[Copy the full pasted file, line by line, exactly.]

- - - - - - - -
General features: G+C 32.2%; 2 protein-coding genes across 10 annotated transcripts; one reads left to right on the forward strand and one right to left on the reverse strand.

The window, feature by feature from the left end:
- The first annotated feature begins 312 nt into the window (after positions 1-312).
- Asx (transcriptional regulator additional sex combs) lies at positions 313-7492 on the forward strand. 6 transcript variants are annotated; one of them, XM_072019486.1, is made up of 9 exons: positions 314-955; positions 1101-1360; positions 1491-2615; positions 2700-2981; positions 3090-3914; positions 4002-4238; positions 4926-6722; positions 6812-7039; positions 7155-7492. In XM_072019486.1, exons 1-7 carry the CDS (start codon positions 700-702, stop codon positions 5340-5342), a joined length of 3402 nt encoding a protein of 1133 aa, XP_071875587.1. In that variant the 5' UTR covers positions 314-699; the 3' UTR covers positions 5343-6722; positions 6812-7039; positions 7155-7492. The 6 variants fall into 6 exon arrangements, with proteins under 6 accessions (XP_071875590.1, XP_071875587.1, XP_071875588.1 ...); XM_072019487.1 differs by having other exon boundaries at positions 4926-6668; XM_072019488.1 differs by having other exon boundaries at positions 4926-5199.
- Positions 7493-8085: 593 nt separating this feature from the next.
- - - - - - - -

General features: G+C 32.2%; 2 protein-coding genes across 10 annotated transcripts; one reads left to right on the forward strand and one right to left on the reverse strand.

The window, feature by feature from the left end:
- The first annotated feature begins 312 nt into the window (after positions 1-312).
- Asx (transcriptional regulator additional sex combs) lies at positions 313-7492 on the forward strand. 6 transcript variants are annotated; one of them, XM_072019486.1, is made up of 9 exons: positions 314-955; positions 1101-1360; positions 1491-2615; positions 2700-2981; positions 3090-3914; positions 4002-4238; positions 4926-6722; positions 6812-7039; positions 7155-7492. In XM_072019486.1, exons 1-7 carry the CDS (start codon positions 700-702, stop codon positions 5340-5342), a joined length of 3402 nt encoding a protein of 1133 aa, XP_071875587.1. In that variant the 5' UTR covers positions 314-699; the 3' UTR covers positions 5343-6722; positions 6812-7039; positions 7155-7492. The 6 variants fall into 6 exon arrangements, with proteins under 6 accessions (XP_071875590.1, XP_071875587.1, XP_071875588.1 ...); XM_072019487.1 differs by having other exon boundaries at positions 4926-6668; XM_072019488.1 differs by having other exon boundaries at positions 4926-5199.
- Positions 7493-8085: 593 nt separating this feature from the next.